Mrs. Groves’ clothing and other items from her bedroom, including a bedsheet and pillow cases, were submitted to the SBI laboratory for analysis. No fiber or hair transfers were found between any of these items and defendant’s clothing; some white feathers were found on one of the pillowcases. Mrs. Groves’ house was processed for latent fingerprints but none were found that were sufficient for analysis. Vaginal swabs from Mrs. Groves’ body did not reveal the presence of semen. Special Agent Deed-*212rick of the Federal Bureau of Investigation laboratory conducted a microscopic comparison of the feathers found on the pillowcase with the feather found on defendant’s jeans. In his opinion, the feathers appeared to have “originated from the same type of bird, which was a chicken.”

Upon a defendant’s motion for dismissal, pursuant to G.S. 15A-1227, it is a question of law for the Court to determine whether the State has produced substantial evidence of each of the material elements of the offense charged, or any lesser offense, and substantial evidence that the defendant was the perpetrator of the crime. State v. LeDuc, 306 N.C. 62, 291 S.E. 2d 607 (1982); State v. Cutler, 271 N.C. 379, 156 S.E. 2d 679 (1967). In ruling upon the motion

[t]he evidence is to be considered in the light most favorable to the State; the State is entitled to every reasonable intendment and every reasonable inference to be drawn therefrom; contradictions and discrepancies are for the jury to resolve and do not warrant dismissal; and all of the evidence actually admitted, whether competent or incompetent, which is favorable to the State is to be considered by the court in ruling on the motion. [Citations omitted.]

State v. Powell, 299 N.C. 95, 99, 261 S.E. 2d 114, 117 (1980).

The test of the sufficiency of the evidence to sustain a conviction is the same whether the evidence is direct, circumstantial, or both. Id.

When the motion . . . calls into question the sufficiency of circumstantial evidence, the question for the Court is whether a reasonable inference of defendant’s guilt may be drawn from the circumstances. If so, it is for the jury to decide whether the facts, taken singly or in combination, satisfy them beyond a reasonable doubt that the defendant is actually guilty. [Citations omitted.]

Id. at 99, 261 S.E. 2d at 117, quoting, State v. Rowland, 263 N.C. 353, 358, 139 S.E. 2d 661, 665 (1965). However, “[inference may not be based on inference. Every inference must stand upon some clear and direct evidence, and not upon some other inference . . . .” State v. Parker, 268 N.C. 258, 262, 150 S.E. 2d 428, 431 (1966). If the evidence, when considered in the light of the forego*213ing principles, is sufficient only to raise a suspicion, even though the suspicion may be strong, as to either the commission of thé crime or that the defendant on trial committed it, the motion for dismissal must be allowed. In re Vinson, 298 N.C. 640, 260 S.E. 2d 591 (1979).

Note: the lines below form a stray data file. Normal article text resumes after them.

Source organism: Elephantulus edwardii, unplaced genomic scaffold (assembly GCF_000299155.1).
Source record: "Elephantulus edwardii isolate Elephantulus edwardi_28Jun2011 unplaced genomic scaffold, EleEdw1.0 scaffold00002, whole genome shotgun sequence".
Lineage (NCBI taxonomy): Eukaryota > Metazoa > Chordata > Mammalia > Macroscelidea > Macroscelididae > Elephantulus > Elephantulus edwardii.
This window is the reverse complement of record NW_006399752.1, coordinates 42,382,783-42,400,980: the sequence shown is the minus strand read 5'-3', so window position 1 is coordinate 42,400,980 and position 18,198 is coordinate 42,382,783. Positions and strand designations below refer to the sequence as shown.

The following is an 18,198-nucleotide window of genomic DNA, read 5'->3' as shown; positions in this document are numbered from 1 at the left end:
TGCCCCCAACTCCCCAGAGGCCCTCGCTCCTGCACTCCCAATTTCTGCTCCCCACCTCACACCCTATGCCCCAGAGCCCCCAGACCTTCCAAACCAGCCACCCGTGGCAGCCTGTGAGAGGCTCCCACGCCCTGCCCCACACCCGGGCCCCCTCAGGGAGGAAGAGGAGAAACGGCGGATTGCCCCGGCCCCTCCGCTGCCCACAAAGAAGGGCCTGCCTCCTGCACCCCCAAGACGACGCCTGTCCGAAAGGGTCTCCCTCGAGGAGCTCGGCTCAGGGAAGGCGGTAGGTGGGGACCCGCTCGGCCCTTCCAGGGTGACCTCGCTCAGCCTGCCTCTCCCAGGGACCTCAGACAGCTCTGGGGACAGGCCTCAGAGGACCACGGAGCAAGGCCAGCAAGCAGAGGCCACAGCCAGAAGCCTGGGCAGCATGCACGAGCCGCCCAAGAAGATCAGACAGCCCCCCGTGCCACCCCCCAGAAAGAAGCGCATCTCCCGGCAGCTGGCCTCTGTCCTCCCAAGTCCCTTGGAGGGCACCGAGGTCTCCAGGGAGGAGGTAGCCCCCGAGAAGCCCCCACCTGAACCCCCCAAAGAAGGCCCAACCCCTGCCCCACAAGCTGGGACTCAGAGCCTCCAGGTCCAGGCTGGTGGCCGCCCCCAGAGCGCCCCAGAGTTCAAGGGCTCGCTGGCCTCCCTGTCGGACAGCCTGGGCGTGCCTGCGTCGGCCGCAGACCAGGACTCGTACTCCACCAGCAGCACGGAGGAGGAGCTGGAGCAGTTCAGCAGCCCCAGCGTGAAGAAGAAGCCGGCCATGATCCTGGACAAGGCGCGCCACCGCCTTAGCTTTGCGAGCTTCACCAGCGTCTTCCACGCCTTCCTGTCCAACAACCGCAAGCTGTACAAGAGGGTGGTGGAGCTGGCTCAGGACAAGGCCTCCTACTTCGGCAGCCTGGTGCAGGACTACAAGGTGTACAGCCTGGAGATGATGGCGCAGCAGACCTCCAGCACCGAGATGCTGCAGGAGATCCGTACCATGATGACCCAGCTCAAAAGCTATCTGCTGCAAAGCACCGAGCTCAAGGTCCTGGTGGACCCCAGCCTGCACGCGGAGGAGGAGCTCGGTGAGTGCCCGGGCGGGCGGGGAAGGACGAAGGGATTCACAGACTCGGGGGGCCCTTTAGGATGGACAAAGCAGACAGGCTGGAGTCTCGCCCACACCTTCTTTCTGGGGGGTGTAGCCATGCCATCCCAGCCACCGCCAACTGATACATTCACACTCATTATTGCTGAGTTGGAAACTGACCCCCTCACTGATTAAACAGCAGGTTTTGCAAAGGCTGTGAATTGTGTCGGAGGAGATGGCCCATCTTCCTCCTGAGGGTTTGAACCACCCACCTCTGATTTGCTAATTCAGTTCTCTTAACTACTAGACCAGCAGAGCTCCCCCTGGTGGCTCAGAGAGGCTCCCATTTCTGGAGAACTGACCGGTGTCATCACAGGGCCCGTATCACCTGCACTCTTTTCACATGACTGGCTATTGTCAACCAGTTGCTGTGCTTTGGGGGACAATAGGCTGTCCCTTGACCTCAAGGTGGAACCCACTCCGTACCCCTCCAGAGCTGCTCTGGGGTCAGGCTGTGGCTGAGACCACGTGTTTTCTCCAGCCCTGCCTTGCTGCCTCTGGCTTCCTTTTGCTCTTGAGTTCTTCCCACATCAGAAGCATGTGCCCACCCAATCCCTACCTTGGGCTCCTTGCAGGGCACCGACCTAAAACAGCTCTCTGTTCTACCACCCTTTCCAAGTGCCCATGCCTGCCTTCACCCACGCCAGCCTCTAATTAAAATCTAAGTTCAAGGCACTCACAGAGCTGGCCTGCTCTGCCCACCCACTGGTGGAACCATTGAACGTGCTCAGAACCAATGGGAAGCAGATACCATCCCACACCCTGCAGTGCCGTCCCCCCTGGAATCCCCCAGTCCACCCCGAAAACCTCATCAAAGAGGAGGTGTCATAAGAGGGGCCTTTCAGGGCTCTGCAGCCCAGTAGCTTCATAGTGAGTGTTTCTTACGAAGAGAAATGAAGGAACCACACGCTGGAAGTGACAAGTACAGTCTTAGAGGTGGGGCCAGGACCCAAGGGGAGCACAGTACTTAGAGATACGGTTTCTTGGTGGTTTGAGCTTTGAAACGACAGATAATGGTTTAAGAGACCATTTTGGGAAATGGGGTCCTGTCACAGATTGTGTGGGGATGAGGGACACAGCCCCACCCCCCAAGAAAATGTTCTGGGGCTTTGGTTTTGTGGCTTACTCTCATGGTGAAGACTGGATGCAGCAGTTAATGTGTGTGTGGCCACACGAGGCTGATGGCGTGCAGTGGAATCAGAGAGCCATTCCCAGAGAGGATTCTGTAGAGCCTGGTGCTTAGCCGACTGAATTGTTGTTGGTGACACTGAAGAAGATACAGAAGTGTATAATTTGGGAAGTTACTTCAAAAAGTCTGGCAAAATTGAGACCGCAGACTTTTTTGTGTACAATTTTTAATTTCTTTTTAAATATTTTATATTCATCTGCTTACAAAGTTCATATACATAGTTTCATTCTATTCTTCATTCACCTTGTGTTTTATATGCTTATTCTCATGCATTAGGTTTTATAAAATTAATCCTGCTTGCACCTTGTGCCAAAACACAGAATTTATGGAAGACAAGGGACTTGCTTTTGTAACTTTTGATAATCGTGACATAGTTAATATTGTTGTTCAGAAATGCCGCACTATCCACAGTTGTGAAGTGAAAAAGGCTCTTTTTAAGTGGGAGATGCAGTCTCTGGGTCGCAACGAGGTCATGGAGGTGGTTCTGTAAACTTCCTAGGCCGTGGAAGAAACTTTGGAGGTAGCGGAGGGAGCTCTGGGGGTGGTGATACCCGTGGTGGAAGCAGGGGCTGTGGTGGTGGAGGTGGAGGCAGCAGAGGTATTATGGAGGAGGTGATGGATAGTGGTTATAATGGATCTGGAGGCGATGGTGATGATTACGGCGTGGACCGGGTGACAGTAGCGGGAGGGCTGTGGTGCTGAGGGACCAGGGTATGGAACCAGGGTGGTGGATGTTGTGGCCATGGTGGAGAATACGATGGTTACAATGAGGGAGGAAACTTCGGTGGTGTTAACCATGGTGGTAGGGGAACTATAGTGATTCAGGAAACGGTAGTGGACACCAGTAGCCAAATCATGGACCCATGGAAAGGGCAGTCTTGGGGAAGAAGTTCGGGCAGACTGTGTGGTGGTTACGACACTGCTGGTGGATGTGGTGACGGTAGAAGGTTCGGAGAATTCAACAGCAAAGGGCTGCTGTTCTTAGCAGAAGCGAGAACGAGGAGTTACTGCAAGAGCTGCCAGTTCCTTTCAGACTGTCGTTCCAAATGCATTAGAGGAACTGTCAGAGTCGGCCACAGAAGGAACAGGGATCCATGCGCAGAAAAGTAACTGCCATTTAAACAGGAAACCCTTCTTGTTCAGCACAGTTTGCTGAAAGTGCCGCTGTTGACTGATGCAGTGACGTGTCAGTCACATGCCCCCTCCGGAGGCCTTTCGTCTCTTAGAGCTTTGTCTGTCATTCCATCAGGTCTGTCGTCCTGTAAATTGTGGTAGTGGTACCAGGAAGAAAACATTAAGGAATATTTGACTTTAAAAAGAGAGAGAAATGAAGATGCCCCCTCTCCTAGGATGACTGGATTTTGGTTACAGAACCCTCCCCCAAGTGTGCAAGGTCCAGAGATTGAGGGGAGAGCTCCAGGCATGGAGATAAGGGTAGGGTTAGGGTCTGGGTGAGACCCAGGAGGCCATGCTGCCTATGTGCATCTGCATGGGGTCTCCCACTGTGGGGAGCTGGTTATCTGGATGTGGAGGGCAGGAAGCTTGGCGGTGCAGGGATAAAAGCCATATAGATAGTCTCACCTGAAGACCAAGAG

Of course, the application of these well-established principles by the trial court to the unique facts and circumstances proven in each case is often a considerably more difficult task than their authoritative declaration in an appellate opinion. When is circumstantial evidence sufficiently substantial to provide a reasonable inference of a defendant’s guilt, or only sufficient to raise a suspicion? It is not possible to answer the question with a precise rule of application, or test of “substantial evidence,” due to the variant fact situations presented to the judge in each case. Nevertheless, while the standard requires that each case must stand or fall on the strength of its particular circumstances and the inferences reasonably drawn therefrom, a comparison with precedent will many times offer guidance, and provide some measure of consistency, in application.

With that thought in mind, we have examined several cases decided by our Supreme Court upon similar, and arguably somewhat stronger, circumstantial evidence than the evidence before us in the present case. In State v. Cutler, supra, the deceased was stabbed to death. The defendant was seen driving his truck to the home of the deceased on the day of the murder, and was later observed in a drunken condition and “bloody as a hog.” He had a gash on his head. His knife blade also had human blood on it and a hair stuck on the blade was similar to the chest hair of the deceased. The defendant said that the deceased had killed himself. The Supreme Court held that the evidence was insufficient to go to the jury.